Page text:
In 1988, cancer was made a mandatory reportable disease in California. The California Cancer Registry (CCR) became the repository for the data. New cases are reported by physicians, health facilities, laboratories, and death certificates, and there are penalties for failure to report cases. The actual abstracting of cases is done by certified Cancer Abstracters. Ten Regional Cancer Registries were set up to act as the first-level receiving facility and to provide quality assurance, coordination of reports from multiple sources for the same patient, provide technical help to those reporting cases, and then to report the data to the central registry in Sacramento. At this level, there is further quality assurance, elimination of duplicate entries, clearance with death certificates, and mutual referral of reports of patients actually residing in other states and countries. The CCR is certified by the North American Association of Central Cancer Registries (NAACCR) and currently the entire state is part of NCI's Surveillance, Epidemiology, and End Results Program (SEER). California has the largest population of any single total population-based registry in the world.
With California's very large population (36 million in 2003), CCR is the total population-based registry encompassing the largest population in the world, and probably, the most diverse. Sixteen years of data (2,387,316 individual cancers), with all patient, physician, and institutional identification removed, are available to researchers.
The data set includes demographics of the patient, features of the tumor such as stage and histology, and follow-up information. The data are made available to qualified researchers on a CD. Intercensal population data developed by the California Department of Finance have been supplied by the CCR.
There are no uniformly accepted definitions of "rural" and "urban" for registry data. We have chosen the one used by the California Rural Health Commission , using counties as the areas of interest. "Rural" counties are those with a population density of 250 people or less per square mile and no incorporated communities of more than 50,000 people. Using this definition, we identified 28 "rural" counties (population density range 1.56 to 98.2 people/sq. mi.) having a total population of 1,842,118. For an "urban" comparison group, we selected the two counties with the highest population densities (3,488.58 and 17,213.49) people per square mile and which contain 4,476,251 people), rather than those with the largest populations, leaving 28 other counties in a "mixed" category and not further studied. Since we do not have the patients' actual addresses, socioeconomic data and because these, as well as facilities, transportation, effects of educational programs, the role of mobile mammographic facilities, etc., often change with time, we cannot evaluate what part may be played by any of these. Moreover, one must be aware that even in the two groups, there may be county-to-county differences.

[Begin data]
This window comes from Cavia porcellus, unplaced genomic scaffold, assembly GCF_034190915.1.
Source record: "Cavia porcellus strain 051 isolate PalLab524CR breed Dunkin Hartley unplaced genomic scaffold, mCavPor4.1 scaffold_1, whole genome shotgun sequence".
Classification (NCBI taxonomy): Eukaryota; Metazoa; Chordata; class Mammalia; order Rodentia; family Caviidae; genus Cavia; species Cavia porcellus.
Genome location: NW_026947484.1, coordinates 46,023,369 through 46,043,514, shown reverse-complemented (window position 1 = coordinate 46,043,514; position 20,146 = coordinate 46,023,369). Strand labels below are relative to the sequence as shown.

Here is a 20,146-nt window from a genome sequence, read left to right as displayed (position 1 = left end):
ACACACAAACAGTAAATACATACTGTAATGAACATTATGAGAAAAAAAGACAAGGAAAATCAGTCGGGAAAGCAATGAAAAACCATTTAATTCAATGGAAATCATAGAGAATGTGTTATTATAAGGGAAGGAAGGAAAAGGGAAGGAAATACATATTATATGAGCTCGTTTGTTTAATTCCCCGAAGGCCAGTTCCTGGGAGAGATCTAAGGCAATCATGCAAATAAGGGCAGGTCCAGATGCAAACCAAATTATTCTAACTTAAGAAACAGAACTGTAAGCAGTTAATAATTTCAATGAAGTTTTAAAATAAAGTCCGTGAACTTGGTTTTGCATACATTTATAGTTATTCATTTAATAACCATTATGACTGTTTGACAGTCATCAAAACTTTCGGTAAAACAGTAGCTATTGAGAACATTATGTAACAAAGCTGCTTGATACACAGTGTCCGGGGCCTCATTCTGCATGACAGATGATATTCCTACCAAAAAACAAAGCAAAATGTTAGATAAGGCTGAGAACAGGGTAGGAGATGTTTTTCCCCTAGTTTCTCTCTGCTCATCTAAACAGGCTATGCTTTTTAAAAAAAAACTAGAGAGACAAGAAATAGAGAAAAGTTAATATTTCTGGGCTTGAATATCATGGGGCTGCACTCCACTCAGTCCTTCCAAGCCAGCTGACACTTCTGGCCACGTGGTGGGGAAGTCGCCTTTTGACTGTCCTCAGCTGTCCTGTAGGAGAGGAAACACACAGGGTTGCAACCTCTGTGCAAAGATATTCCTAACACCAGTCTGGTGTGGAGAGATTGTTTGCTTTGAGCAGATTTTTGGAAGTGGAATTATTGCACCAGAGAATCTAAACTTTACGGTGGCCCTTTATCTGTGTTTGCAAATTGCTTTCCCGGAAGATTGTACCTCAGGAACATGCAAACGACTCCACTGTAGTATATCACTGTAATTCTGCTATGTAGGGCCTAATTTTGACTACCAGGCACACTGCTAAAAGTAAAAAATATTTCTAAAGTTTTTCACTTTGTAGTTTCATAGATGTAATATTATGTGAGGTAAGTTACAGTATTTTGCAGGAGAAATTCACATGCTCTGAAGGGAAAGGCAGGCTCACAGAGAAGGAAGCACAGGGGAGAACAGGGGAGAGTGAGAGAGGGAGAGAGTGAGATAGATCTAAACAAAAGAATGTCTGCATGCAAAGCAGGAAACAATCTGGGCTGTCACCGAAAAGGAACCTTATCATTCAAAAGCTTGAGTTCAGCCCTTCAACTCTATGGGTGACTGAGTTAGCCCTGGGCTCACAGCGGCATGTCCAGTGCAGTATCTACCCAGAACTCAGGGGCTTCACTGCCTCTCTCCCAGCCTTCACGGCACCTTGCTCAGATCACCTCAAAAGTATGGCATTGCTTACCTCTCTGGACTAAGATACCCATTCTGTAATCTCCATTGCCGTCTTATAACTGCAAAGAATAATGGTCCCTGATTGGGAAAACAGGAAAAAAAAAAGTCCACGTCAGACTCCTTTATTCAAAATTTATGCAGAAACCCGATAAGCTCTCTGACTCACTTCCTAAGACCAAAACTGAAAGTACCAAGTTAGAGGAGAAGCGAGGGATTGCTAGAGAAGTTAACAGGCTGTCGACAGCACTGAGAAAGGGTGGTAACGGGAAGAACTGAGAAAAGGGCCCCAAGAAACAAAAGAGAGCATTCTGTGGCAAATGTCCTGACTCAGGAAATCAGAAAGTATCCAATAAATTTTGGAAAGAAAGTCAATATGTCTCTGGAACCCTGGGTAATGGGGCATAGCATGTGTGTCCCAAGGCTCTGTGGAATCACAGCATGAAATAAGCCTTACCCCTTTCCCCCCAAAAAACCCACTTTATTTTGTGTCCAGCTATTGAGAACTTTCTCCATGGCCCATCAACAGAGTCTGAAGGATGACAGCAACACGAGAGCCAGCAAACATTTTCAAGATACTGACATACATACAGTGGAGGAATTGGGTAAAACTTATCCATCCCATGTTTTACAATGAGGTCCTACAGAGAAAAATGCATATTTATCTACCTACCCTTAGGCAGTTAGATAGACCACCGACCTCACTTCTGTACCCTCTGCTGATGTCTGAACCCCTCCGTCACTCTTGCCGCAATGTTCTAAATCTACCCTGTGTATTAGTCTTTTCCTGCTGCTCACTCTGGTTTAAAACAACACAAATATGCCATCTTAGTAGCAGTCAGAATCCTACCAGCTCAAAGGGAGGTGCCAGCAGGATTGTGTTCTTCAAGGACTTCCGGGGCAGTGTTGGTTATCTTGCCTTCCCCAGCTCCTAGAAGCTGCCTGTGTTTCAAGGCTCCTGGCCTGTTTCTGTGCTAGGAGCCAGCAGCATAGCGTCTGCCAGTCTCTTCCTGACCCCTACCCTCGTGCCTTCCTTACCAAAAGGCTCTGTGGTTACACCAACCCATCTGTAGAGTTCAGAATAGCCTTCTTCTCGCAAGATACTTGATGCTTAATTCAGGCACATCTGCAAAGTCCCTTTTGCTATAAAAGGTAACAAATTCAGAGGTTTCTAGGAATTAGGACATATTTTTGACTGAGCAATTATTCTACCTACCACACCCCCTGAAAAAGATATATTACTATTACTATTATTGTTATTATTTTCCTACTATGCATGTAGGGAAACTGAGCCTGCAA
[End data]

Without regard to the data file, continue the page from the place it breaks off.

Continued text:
Using the above definitions of "rural" and "urban", all of the cases which had the years of diagnosis and Summary Stage of breast cancer, colorectal cancer, and cutaneous malignant melanoma from the years 1988 through 2003 were studied. For each type of cancer, data were tabulated by years of diagnosis and "early" versus "late" stage, using the "EpiInfo6" (CDC and WHO) software. As noted above, there are multiple levels of quality assurance, and the standards of the North American Association of Central Cancer Registries (NAACCR) are all met or exceeded. The tissue diagnoses of the original pathologists are accepted because central review would be a fiscal and operational impossibility. It should be remembered that the patient's therapy is based on the diagnosis by the local pathologist.
Early" stage is defined as a Summary Stage of carcinoma-in-situ or localized tumor, and "late" stage is a Summary Stage of regional or distant disease. Summary Stages are rigorously defined by the NCI's Surveillance, Epidemiology, and End Results Program (SEER), the American Joint Commission on Cancer, and the American College of Surgeons. The definitions of stages differ from one primary site to another. While for clinical purposes it might be preferable to use the TNM System, there are no TNM staging data for the earlier years of CCR for all sites and thus not possible to use the TNM system. Moreover, to allow comparison with earlier registry data as well as data from other registries, the Summary Stage is more useful. When the data exist, cross- tabulations of Summary Stage "localized" against "T1N0M0" show a correlation of over 90%. We do not have data on Breslow stage. Staging data are not available for every case. Finally, while the CCR has information about ethnicity, there are not enough numbers in the non-white rural population to draw any meaningful conclusions to include in this manuscript. Because this study used the above data, it was exempt from the usual methods of Ethical Approval.